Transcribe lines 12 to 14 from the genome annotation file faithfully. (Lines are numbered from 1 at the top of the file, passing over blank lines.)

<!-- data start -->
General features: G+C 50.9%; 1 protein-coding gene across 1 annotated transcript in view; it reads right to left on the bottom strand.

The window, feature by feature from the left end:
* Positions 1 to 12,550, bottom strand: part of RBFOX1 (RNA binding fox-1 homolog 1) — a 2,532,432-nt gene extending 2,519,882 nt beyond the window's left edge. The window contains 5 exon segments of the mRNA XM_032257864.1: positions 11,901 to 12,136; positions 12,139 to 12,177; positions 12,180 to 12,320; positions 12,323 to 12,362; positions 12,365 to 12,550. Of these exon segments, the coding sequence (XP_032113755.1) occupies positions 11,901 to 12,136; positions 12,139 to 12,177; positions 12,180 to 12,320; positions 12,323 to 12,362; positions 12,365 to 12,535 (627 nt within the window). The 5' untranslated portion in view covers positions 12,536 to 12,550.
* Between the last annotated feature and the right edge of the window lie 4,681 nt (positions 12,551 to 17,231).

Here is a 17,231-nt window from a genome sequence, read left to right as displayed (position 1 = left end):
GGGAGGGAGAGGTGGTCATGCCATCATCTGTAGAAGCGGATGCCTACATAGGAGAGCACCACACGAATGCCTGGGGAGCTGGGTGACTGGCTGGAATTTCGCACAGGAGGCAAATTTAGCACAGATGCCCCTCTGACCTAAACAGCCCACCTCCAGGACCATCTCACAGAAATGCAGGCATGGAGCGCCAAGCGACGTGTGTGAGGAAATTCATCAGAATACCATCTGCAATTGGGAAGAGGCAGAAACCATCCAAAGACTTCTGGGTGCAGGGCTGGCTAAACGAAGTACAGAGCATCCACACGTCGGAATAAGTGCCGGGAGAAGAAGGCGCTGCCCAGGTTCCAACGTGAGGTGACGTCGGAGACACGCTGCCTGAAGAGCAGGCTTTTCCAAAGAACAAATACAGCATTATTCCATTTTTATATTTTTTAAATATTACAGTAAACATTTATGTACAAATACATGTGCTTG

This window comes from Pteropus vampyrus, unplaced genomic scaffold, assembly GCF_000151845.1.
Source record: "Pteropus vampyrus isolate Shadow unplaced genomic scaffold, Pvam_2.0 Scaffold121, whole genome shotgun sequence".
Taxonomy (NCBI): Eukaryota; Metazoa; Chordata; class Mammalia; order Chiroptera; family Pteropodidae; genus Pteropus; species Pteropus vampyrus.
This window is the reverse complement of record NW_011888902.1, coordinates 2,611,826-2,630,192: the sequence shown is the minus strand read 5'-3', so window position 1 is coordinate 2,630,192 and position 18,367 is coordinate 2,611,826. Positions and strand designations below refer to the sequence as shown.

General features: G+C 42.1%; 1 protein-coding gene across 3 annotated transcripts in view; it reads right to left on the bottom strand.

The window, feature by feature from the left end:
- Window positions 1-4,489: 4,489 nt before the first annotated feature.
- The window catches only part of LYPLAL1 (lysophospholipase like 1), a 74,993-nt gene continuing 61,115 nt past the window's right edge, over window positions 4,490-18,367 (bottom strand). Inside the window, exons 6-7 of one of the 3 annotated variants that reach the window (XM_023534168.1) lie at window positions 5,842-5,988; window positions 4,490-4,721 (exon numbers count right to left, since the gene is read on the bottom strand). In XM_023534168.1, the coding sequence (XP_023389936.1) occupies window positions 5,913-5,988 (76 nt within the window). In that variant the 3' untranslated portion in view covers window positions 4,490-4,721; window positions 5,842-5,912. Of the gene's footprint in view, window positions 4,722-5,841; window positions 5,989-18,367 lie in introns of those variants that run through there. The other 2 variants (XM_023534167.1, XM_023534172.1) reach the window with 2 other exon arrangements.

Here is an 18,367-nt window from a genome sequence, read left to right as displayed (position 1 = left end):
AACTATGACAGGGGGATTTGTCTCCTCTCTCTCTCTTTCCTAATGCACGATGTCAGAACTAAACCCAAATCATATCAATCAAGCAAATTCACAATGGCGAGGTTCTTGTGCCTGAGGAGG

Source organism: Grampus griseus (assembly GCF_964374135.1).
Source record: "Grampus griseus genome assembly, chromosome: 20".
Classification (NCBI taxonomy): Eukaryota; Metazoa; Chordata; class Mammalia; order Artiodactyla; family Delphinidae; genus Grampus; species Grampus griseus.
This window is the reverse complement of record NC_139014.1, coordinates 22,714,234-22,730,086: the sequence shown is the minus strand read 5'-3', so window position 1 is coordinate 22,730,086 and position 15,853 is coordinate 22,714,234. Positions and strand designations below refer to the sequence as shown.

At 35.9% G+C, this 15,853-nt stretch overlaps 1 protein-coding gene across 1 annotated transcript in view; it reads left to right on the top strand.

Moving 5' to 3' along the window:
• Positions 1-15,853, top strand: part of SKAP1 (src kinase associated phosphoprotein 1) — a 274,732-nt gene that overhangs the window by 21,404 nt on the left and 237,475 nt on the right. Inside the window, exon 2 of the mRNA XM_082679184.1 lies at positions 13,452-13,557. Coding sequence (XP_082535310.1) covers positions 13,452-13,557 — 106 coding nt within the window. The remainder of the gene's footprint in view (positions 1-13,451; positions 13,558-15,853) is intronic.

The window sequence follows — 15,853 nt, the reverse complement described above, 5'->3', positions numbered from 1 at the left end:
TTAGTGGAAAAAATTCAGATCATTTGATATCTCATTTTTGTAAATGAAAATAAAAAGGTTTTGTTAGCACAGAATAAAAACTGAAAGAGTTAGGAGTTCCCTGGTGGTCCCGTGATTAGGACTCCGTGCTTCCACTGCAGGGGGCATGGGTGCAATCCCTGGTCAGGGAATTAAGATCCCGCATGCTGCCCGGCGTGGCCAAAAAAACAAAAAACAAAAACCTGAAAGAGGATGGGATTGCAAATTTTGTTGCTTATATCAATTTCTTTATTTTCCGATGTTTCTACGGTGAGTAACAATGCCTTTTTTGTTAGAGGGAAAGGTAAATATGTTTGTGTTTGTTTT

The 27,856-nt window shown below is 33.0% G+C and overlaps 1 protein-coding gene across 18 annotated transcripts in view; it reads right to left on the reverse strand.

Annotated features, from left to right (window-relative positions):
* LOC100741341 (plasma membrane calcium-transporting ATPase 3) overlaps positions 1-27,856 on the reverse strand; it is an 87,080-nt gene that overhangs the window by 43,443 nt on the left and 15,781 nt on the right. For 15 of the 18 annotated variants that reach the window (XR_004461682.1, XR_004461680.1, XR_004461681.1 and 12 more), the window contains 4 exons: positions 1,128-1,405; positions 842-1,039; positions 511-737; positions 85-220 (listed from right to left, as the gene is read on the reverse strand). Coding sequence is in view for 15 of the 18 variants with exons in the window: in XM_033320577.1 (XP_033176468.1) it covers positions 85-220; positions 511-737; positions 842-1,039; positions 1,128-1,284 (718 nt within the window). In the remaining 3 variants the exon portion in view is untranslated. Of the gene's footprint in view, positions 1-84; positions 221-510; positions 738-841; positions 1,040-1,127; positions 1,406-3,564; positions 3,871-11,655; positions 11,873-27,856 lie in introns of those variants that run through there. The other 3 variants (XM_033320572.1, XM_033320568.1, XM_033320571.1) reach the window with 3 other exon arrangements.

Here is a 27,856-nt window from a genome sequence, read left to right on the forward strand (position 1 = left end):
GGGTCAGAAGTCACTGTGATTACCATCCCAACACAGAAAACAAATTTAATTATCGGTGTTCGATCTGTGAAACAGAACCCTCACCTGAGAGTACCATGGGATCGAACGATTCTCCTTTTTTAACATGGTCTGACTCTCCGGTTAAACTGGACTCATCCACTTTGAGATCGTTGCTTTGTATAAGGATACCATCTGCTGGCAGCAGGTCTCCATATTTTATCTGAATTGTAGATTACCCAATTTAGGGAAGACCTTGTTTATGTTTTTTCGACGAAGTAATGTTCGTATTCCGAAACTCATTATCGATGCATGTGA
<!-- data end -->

The window, feature by feature from the left end:
- Window positions 1-4,489: 4,489 nt before the first annotated feature.
- The window catches only part of LYPLAL1 (lysophospholipase like 1), a 74,993-nt gene continuing 61,115 nt past the window's right edge, over window positions 4,490-18,367 (bottom strand). Inside the window, exons 6-7 of one of the 3 annotated variants that reach the window (XM_023534168.1) lie at window positions 5,842-5,988; window positions 4,490-4,721 (exon numbers count right to left, since the gene is read on the bottom strand). In XM_023534168.1, the coding sequence (XP_023389936.1) occupies window positions 5,913-5,988 (76 nt within the window). In that variant the 3' untranslated portion in view covers window positions 4,490-4,721; window positions 5,842-5,912. Of the gene's footprint in view, window positions 4,722-5,841; window positions 5,989-18,367 lie in introns of those variants that run through there. The other 2 variants (XM_023534167.1, XM_023534172.1) reach the window with 2 other exon arrangements.